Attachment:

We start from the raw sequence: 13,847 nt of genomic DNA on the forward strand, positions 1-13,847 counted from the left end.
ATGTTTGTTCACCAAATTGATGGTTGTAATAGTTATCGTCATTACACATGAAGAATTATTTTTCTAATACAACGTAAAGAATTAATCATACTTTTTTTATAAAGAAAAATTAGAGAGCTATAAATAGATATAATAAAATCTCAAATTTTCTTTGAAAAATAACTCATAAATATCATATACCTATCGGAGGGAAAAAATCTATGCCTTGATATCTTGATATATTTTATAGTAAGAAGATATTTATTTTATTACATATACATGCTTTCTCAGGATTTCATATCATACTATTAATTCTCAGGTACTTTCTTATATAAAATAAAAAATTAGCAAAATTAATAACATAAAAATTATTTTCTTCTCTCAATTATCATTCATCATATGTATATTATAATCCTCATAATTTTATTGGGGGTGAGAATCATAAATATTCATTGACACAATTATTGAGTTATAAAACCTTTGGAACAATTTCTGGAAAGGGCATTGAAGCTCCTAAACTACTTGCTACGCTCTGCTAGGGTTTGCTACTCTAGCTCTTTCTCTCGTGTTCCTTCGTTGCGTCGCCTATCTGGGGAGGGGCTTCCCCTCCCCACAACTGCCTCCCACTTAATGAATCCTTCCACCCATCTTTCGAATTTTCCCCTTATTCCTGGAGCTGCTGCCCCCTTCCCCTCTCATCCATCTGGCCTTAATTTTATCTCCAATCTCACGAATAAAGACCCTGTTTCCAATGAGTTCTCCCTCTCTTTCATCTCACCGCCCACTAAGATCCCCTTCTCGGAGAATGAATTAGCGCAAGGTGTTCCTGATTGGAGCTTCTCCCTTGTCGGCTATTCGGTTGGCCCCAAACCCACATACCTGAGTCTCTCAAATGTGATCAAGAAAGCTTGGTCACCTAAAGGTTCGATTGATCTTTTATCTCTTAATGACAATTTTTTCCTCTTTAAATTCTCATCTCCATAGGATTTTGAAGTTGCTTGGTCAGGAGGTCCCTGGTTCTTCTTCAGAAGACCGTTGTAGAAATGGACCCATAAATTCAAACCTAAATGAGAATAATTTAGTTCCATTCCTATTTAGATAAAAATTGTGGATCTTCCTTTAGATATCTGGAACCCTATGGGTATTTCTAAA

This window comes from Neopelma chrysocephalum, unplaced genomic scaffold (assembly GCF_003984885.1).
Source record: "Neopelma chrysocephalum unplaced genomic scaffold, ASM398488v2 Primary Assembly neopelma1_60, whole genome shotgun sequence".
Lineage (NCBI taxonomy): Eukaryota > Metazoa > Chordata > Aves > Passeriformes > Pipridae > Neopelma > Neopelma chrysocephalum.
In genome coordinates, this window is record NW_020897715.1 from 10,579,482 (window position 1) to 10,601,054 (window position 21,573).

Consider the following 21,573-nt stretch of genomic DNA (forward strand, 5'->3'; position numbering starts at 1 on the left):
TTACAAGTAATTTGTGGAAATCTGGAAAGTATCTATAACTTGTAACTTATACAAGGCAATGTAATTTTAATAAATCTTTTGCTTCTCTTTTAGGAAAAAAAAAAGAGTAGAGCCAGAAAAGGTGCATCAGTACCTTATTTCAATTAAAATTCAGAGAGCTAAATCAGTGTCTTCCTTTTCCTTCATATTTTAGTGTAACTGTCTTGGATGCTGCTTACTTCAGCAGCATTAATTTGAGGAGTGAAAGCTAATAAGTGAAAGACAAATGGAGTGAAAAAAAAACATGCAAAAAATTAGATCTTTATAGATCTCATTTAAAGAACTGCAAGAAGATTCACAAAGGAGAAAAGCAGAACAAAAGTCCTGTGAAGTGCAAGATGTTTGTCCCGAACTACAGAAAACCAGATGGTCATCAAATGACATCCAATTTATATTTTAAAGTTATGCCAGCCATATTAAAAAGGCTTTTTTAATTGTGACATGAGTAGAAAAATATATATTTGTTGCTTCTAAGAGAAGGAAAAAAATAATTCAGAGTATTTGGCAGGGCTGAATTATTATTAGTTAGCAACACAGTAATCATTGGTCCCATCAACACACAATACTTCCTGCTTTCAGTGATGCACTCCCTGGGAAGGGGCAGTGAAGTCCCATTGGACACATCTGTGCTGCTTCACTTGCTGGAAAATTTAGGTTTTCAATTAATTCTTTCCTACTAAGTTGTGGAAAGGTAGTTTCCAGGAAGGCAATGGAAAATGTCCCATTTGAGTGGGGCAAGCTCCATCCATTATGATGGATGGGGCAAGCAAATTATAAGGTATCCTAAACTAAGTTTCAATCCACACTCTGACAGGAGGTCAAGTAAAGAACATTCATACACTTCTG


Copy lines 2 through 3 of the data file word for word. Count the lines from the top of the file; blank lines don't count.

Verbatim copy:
ATGTTTGTTCACCAAATTGATGGTTGTAATAGTTATCGTCATTACACATGAAGAATTATTTTTCTAATACAACGTAAAGAATTAATCATACTTTTTTTATAAAGAAAAATTAGAGAGCTATAAATAGATATAATAAAATCTCAAATTTTCTTTGAAAAATAACTCATAAATATCATATACCTATCGGAGGGAAAAAATCTATGCCTTGATATCTTGATATATTTTATAGTAAGAAGATATTTATTTTATTACATATACATGCTTTCTCAGGATTTCATATCATACTATTAATTCTCAGGTACTTTCTTATATAAAATAAAAAATTAGCAAAATTAATAACATAAAAATTATTTTCTTCTCTCAATTATCATTCATCATATGTATATTATAATCCTCATAATTTTATTGGGGGTGAGAATCATAAATATTCATTGACACAATTATTGAGTTATAAAACCTTTGGAACAATTTCTGGAAAGGGCATTGAAGCTCCTAAACTACTTGCTACGCTCTGCTAGGGTTTGCTACTCTAGCTCTTTCTCTCGTGTTCCTTCGTTGCGTCGCCTATCTGGGGAGGGGCTTCCCCTCCCCACAACTGCCTCCCACTTAATGAATCCTTCCACCCATCTTTCGAATTTTCCCCTTATTCCTGGAGCTGCTGCCCCCTTCCCCTCTCATCCATCTGGCCTTAATTTTATCTCCAATCTCACGAATAAAGACCCTGTTTCCAATGAGTTCTCCCTCTCTTTCATCTCACCGCCCACTAAGATCCCCTTCTCGGAGAATGAATTAGCGCAAGGTGTTCCTGATTGGAGCTTCTCCCTTGTCGGCTATTCGGTTGGCCCCAAACCCACATACCTGAGTCTCTCAAATGTGATCAAGAAAGCTTGGTCACCTAAAGGTTCGATTGATCTTTTATCTCTTAATGACAATTTTTTCCTCTTTAAATTCTCATCTCCATAGGATTTTGAAGTTGCTTGGTCAGGAGGTCCCTGGTTCTTCTTCAGAAGACCGTTGTAGAAATGGACCCATAAATTCAAACCTAAATGAGAATAATTTAGTTCCATTCCTATTTAGATAAAAATTGTGGATCTTCCTTTAGATATCTGGAACCCTATGGGTATTTCTAAA

This window comes from Neopelma chrysocephalum, unplaced genomic scaffold (assembly GCF_003984885.1).